Twitter has also opened up it’s content capabilities with photos, videos, URLs, etc. in order to keep up with other social media platforms. In 2014 they added the capability for multiple photos to be included in a single tweet without encroaching on the strict character limit of the tweet (Estes 2014). Twitter began to group and curate trending tweets into what they called moments in 2015 and in 2016 they opened up the ability to create moments to the public (Read 2016). All of these additions were aimed toward remaining relevant.
One of the most valued and feared aspects of Twitter is the ability to receive instant feedback. Tweet a company a question and they may respond to you instantly, like Elon Musk does frequently when asked about Tesla. However, share your political opinion and be prepared for an avalanche of both positive and negative responses. Putting yourself out into the world of strangers has benefits and drawbacks.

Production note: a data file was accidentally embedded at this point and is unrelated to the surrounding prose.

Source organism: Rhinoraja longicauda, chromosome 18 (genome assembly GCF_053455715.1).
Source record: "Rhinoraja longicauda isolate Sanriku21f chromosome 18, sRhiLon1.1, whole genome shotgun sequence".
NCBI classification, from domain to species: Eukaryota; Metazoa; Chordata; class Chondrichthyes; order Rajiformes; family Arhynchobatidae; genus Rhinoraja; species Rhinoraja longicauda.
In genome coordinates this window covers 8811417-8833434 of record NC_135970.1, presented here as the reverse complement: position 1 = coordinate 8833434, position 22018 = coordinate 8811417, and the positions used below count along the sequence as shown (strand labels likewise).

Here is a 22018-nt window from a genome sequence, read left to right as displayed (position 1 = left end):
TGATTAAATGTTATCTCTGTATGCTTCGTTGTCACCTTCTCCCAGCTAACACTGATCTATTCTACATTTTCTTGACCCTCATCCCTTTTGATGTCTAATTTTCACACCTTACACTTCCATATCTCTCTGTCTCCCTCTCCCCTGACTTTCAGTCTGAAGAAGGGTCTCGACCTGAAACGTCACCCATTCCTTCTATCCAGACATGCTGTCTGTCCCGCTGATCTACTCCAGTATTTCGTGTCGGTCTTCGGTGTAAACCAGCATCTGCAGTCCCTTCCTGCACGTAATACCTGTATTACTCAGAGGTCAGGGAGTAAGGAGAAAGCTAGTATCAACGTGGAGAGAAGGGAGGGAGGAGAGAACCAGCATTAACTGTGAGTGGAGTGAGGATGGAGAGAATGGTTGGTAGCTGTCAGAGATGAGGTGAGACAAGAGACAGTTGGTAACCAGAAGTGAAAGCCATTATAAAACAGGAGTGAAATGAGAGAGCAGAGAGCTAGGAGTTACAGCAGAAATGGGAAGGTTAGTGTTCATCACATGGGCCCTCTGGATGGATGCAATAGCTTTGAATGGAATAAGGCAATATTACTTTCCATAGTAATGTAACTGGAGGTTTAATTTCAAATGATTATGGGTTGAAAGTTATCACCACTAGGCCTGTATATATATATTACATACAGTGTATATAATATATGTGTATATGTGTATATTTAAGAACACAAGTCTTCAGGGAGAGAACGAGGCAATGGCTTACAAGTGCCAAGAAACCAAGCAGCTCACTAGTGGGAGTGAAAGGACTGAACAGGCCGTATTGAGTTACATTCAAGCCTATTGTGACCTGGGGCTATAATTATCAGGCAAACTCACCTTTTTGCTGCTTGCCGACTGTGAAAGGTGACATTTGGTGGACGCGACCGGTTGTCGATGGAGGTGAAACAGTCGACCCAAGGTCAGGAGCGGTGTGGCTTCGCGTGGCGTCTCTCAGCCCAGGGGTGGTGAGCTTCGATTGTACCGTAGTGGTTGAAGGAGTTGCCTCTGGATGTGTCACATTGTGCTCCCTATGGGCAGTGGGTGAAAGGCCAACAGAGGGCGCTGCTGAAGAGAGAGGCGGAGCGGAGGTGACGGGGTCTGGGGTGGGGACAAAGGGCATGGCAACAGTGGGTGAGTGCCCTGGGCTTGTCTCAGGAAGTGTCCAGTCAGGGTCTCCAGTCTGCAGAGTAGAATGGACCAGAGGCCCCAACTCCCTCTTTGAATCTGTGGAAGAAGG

Twitter is viewed by some as difficult to use. Even Twitter’s executive chairman, Omid Kordestani, said, “ I did find [Twitter] challenging to use at times and intimidating to use” (Kelly 2016). It can be overwhelming because of the massive amount of content available, but the structure seems to be focused. Here’s how it works.
The Twitter homepage allows straightforward navigation. They offer a log in or sign up option and the ability to browse or search content through keyword searches or by subject.